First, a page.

In Southern Africa, disseminating information about HIV/AIDS is proving to be a challenge for many organizations working to create awareness about the disease. The trend is no different in Zimbabwe where one in three people are infected with HIV, the virus that causes AIDS.
Health officials say the nearly 30 percent HIV infection rate is a conservative figure. In fact they say that number could be higher, because it only accounts for people who’ve actually been clinically tested. It could be one of the reasons the Southern Africa AIDS Information Dissemination Service or SAFAIDS has its base in Harare. SAFAIDS was set up in 1993. Its goal is to fill in the information gap between researchers and policy makers and people who use information about HIV in their daily work.
So, SAFAIDS provides information for organizations on a grass roots level, working in communities dealing with HIV/AIDS and related issues.
Sunanda Ray is the Director of SAFAIDS. She’s also a Public Health doctor. She says SAFAIDS uses information as a way of changing people’s vulnerability to HIV. "We support networks like the AIDS service organization networks that are in the region, SANASO by providing them with newsletters and booklets on HIV." She says, "We also support networks of organizations like ZAN (the Zimbabwe AIDS Network. At present we’re trying to get more in touch with organizations in other parts of the region, so that we can work more directly with them."
SAFAIDS also works with international organizations such as the UNAIDS, and the British Voluntary Service Overseas. But Dr. Ray says one of the major stumbling blocks has being ensuring that information given to its networks is being used in a responsible and ethical way. She says that’s not often the case. She gives the example of how a partner organization misrepresented the information given them. "There’s an instance quite recently of an organization that used our resource center quite a lot, but then went on to promote mandatory testing for young people in Zimbabwe. We then reacted to that to try and show them that that wasn’t a useful way to go, and we had a bit of a debate in the public arena. But that’s not to say that we would stop them from using the resource center. It’s for everyone. We’d like to have the opportunity to have some influence over how it’s used."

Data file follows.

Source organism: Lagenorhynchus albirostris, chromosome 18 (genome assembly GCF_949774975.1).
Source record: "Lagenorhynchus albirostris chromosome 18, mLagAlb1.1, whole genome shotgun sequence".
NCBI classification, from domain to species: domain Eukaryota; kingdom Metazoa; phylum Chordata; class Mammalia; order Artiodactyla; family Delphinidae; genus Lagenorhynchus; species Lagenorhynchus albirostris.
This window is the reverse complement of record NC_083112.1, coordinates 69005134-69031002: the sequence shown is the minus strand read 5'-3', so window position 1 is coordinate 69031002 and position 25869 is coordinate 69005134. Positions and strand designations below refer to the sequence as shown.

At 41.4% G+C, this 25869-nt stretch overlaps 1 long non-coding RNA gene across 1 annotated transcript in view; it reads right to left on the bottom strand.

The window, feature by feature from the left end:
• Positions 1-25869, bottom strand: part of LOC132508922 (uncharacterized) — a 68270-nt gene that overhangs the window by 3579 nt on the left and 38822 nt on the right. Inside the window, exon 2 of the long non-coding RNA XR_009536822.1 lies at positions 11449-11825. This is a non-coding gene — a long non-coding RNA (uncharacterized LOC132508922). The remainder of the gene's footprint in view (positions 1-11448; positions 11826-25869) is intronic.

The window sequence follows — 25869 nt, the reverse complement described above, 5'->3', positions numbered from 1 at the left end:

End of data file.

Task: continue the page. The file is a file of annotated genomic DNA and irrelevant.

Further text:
That’s difficult, according to Dr. Ray, because apart from the Harare office, SAFAIDS does not have offices in other countries in the region to constantly monitor the activities of its partner organizations. So it provides information booklets and newsletters to partner organizations. From then on, the use of that information is based entirely on trust.
She says, "In a sense it’s not really our responsibility to make sure that people are using the information. It’s really to facilitate what they themselves are doing so they can choose or not choose. We’re here as a service really to them." One of SAFAIDS’ major breakthroughs has been trying to walk through the barriers of taboos about sex and sex related issues in societies where such issues are not usually discussed. "If you talk to a lot of the elders in many African countries," she says, "their way of approaching things is that culture is the way they grew up, and they try and promote the same way of behaving for everybody. And we try and promote the idea that culture is not static, it’s very dynamic, and that it needs to be dynamic for people to move forward. And also to recognize that society is much more diverse now than it was say 50 years ago or 100 years ago, when some of the traditions were developed. And these are all debates that we’re trying to add to. A very exciting way is through the E-mail discussion groups."
Exciting as they want to make it, some have raised eyebrows about the number of people with access to e-mail. But Dr. Ray says Internet facilities are mushrooming in classrooms, offices and cafes throughout sub-Saharan Africa, and that has been quite helpful.
Furthermore, Dr. Ray says, it is important to be creative, borrowing new ideas from other parts of the world, and incorporating them in communities. That way, she says, young people who are mostly vulnerable will become much more engaged in the debate about HIV/AIDS.